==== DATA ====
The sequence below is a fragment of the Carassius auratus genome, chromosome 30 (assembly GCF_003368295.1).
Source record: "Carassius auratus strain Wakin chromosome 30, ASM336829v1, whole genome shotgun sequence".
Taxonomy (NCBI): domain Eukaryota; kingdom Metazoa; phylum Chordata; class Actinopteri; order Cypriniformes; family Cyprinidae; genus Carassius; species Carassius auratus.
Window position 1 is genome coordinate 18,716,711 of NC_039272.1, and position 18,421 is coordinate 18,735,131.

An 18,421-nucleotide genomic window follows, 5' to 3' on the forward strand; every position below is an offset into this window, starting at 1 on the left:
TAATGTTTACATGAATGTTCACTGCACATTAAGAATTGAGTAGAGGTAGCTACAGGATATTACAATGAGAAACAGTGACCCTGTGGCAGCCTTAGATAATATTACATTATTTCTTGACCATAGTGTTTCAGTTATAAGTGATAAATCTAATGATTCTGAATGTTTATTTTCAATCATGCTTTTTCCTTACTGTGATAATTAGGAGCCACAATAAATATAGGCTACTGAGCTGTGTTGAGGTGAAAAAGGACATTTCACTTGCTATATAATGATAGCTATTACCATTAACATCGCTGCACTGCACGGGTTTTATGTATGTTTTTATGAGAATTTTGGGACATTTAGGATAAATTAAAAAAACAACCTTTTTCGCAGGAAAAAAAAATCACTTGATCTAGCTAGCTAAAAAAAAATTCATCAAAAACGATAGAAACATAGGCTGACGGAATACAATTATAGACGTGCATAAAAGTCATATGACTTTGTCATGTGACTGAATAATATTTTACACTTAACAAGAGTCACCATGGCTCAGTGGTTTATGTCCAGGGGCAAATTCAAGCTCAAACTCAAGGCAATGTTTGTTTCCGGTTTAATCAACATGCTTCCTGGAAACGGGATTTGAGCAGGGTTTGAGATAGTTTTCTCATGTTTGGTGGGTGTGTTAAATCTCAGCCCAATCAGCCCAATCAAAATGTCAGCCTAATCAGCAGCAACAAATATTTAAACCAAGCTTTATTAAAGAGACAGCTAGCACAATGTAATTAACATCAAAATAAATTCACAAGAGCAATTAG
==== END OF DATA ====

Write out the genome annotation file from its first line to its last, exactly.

The sequence below is a fragment of the Carassius auratus genome, chromosome 30 (assembly GCF_003368295.1).
Source record: "Carassius auratus strain Wakin chromosome 30, ASM336829v1, whole genome shotgun sequence".
Taxonomy (NCBI): domain Eukaryota; kingdom Metazoa; phylum Chordata; class Actinopteri; order Cypriniformes; family Cyprinidae; genus Carassius; species Carassius auratus.
Window position 1 is genome coordinate 18,716,711 of NC_039272.1, and position 18,421 is coordinate 18,735,131.

An 18,421-nucleotide genomic window follows, 5' to 3' on the forward strand; every position below is an offset into this window, starting at 1 on the left:
TAATGTTTACATGAATGTTCACTGCACATTAAGAATTGAGTAGAGGTAGCTACAGGATATTACAATGAGAAACAGTGACCCTGTGGCAGCCTTAGATAATATTACATTATTTCTTGACCATAGTGTTTCAGTTATAAGTGATAAATCTAATGATTCTGAATGTTTATTTTCAATCATGCTTTTTCCTTACTGTGATAATTAGGAGCCACAATAAATATAGGCTACTGAGCTGTGTTGAGGTGAAAAAGGACATTTCACTTGCTATATAATGATAGCTATTACCATTAACATCGCTGCACTGCACGGGTTTTATGTATGTTTTTATGAGAATTTTGGGACATTTAGGATAAATTAAAAAAACAACCTTTTTCGCAGGAAAAAAAAATCACTTGATCTAGCTAGCTAAAAAAAAATTCATCAAAAACGATAGAAACATAGGCTGACGGAATACAATTATAGACGTGCATAAAAGTCATATGACTTTGTCATGTGACTGAATAATATTTTACACTTAACAAGAGTCACCATGGCTCAGTGGTTTATGTCCAGGGGCAAATTCAAGCTCAAACTCAAGGCAATGTTTGTTTCCGGTTTAATCAACATGCTTCCTGGAAACGGGATTTGAGCAGGGTTTGAGATAGTTTTCTCATGTTTGGTGGGTGTGTTAAATCTCAGCCCAATCAGCCCAATCAAAATGTCAGCCTAATCAGCAGCAACAAATATTTAAACCAAGCTTTATTAAAGAGACAGCTAGCACAATGTAATTAACATCAAAATAAATTCACAAGAGCAATTAG